The suit includes a checklist that Warner’s lawyer claims Gore distributed to prospective accusers. It allows for the women to select whether or not they were willing to testify against Warner, whether they were a sexual partner of his, and it lists various abuses that a woman could check off if she experienced them with Warner. These include job offers, rape, blood drinking, bondage, being locked in the “bad girls’ room,” and being drugged, among other offenses. The lawyer also included what he claims is a script Gore gave to women who spoke out against Warner, though the image appears to be a series of disconnected thoughts like “He texted me saying he could rape me” and “I woke up tied up being raped”; there’s no apparent flow of logic between the statements.
Warner’s attorney also included a letter that he says Wood and Gore circulated, attributing it to a real-life FBI agent. “Please be advised that Evan Rachel Wood is a key witness in connection to a criminal investigation in Los Angeles, California, involving an international and well known public figure,” it reads. “The safety of Ms. Wood, her family, other victims, and their families are of the utmost concern during this time. Contact for more information regarding the safety of victims [sic] Human and Sex Trafficking Crimes.” The agent’s name is redacted in the filing, but it suggests that she works for the Federal Violent Crimes Department — a bureau Warner’s attorney says is nonexistent. (A rep for the FBI declined to comment.) Warner’s legal filing claims that the signature and phone number for the agent are false and that the agent in questions confirmed she did not write the letter to Warner’s attorney. The lawsuit includes screenshots of texts that Warner’s lawyer claims were sent between Wood and Gore.
Gore also allegedly contacted the FBI on Feb. 3, 2021, claiming she was concerned for Warner’s safety because she hadn’t heard from him, and the FBI in turn dispatched LAPD to his home. “Multiple LAPD officers and squad cars responded to the purported ’emergency’ at Warner’s home,” the lawsuit says. “When Warner did not answer the door, more units arrived, and an LAPD helicopter was deployed.” The suit also claims Gore tipped off paparazzi to the spectacle.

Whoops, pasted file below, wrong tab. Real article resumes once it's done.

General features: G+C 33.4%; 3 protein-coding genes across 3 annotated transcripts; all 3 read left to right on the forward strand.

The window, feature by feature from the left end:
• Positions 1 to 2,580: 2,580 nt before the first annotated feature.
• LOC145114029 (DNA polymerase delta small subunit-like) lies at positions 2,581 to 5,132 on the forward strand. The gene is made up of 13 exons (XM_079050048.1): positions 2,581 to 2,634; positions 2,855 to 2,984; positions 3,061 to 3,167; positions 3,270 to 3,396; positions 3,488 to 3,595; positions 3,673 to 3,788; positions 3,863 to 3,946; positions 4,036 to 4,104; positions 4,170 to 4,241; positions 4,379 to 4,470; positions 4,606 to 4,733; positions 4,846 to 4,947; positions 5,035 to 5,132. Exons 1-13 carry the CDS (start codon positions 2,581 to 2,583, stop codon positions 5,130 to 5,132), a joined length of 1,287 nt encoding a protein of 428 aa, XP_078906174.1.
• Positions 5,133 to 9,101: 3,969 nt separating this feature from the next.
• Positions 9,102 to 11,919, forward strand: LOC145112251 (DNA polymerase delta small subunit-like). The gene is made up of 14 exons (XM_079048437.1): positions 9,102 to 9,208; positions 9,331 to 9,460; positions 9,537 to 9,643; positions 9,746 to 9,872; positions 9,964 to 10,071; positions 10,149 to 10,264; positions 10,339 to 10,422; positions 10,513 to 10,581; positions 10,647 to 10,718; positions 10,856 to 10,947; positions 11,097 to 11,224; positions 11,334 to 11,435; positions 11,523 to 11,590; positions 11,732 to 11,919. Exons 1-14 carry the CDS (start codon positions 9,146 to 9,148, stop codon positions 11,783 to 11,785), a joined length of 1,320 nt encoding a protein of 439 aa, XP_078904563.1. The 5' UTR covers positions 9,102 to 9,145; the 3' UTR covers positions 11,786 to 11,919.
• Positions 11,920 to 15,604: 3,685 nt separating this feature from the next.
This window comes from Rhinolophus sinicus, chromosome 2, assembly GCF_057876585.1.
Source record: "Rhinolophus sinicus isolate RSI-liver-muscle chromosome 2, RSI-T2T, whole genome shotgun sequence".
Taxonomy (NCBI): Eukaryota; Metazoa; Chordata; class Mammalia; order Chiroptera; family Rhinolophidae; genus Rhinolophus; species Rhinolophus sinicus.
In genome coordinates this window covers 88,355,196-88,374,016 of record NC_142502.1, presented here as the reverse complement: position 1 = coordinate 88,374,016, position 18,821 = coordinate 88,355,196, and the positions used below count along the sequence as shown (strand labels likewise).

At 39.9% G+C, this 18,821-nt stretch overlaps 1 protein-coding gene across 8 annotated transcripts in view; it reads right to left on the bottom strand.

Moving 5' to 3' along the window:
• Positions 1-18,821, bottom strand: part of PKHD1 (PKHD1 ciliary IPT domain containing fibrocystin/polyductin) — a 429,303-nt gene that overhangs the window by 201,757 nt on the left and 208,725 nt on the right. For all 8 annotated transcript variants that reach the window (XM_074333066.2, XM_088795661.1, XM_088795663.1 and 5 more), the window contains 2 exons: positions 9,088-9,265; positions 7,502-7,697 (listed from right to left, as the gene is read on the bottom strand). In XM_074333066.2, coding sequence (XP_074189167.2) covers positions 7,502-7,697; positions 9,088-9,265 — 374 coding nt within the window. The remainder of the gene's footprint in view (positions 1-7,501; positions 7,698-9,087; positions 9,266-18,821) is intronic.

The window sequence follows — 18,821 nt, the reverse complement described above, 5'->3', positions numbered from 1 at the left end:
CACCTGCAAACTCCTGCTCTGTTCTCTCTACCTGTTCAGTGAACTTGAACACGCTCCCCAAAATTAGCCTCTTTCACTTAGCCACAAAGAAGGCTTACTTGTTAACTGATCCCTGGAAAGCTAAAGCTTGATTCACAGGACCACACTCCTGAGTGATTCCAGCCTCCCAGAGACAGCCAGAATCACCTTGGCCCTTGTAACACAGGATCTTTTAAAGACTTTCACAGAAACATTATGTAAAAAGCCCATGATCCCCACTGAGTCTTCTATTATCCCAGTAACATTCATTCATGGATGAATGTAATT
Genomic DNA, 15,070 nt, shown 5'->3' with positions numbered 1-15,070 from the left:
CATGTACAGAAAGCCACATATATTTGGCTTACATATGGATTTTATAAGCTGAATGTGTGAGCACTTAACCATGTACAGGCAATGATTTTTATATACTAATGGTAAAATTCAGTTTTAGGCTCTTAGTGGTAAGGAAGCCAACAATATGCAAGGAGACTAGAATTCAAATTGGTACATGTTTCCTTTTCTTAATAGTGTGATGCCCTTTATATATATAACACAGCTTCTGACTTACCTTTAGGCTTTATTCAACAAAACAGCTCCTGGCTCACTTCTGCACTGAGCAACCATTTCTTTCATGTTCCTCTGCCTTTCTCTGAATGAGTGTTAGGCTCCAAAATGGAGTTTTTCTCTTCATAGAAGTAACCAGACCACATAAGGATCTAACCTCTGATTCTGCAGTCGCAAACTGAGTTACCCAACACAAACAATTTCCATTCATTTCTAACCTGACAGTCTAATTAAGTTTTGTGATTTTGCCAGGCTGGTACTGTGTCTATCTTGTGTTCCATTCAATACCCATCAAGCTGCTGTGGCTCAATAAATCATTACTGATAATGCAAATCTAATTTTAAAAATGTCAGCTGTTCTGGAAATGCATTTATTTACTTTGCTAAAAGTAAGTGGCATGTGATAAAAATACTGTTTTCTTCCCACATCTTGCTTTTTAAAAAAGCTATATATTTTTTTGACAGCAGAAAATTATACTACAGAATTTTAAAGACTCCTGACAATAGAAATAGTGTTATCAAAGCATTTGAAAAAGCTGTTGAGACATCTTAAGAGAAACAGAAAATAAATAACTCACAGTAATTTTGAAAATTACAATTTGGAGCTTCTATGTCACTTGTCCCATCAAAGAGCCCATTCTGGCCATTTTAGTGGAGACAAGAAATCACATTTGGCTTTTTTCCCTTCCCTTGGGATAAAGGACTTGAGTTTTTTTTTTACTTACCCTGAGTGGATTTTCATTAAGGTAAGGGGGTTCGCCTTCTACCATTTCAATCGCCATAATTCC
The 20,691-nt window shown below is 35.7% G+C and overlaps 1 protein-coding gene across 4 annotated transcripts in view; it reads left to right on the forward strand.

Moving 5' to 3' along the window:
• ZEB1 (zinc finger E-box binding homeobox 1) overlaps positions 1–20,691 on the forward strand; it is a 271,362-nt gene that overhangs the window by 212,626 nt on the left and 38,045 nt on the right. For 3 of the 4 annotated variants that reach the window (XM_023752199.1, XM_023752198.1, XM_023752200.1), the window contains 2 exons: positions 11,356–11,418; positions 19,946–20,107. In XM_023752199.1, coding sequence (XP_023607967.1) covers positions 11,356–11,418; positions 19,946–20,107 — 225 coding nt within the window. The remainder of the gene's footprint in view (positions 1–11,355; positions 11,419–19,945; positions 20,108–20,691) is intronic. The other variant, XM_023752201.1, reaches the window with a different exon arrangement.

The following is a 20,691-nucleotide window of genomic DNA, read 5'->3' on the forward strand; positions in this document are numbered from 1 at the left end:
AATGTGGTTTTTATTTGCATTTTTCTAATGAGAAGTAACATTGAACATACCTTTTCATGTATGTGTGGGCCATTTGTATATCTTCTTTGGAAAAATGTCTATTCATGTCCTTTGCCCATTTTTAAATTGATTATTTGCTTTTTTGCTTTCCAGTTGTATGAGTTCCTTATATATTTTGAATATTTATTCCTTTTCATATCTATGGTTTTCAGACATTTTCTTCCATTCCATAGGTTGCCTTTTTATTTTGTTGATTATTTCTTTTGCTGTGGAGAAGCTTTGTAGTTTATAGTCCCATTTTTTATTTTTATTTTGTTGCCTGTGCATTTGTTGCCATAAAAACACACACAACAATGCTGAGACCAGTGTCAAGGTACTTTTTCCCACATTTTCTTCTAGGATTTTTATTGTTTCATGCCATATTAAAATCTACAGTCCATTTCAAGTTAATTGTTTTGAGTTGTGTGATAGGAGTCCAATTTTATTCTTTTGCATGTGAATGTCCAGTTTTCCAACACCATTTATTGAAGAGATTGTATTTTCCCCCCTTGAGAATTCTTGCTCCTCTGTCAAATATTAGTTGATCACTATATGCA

The suit claims that not only did Gore create false email addresses for Manson to send and receive pornography, she also allegedly hacked into his email after obtaining login info from Warner’s former assistant. “Gore used the information she obtained as part of her scheme to orchestrate and promulgate false accusations against Warner, including the coordinated false accusations against Warner on Feb. 1, 2021 and thereafter, which would bring further attention to the Phoenix Act, Wood, and the film project; and to curry favor with Wood and potential and existing accusers against Warner,” according to the lawsuit.
One of the causes of action that Warner’s attorney hopes a jury will hear is the musician’s claim that Wood and Gore intentionally inflicted emotional distress upon him. “Gore’s and Wood’s conduct was outrageous in that it was so extreme as to exceed all bounds of that usually tolerated in a civilized community,” the suit claims. Other causes of action include defamation, hacking Warner’s email, impersonation, and fraud.
Since Wood and the other women have come forward, retribution came swiftly for Warner. His label, booking agent, and manager all dropped him, and his scheduled acting appearances were canceled.
In a Rolling Stone investigation last year, some of Warner’s accusers described alleged sexual, physical, and mental abuse while either dating or working with him. Several friends, musicians, and employees of Warner’s corroborated the women’s stories, describing Warner as having cultivated an environment of paranoia around him in which his friends and employees were expected to comply with his whims. Warner denied all allegations of sexual abuse and sexual assault in the story via his lawyer.
Many of the women who spoke with the magazine said that they felt too intimidated to come forward with their stories. “That’s in part why he got away with it for so long: Because victims of his felt completely ashamed that they still didn’t realize what was happening to them until it was way too late,” Game of Thrones actress and Warner accuser Esmé Bianco said. “He told the whole world, and nobody tried to stop him.”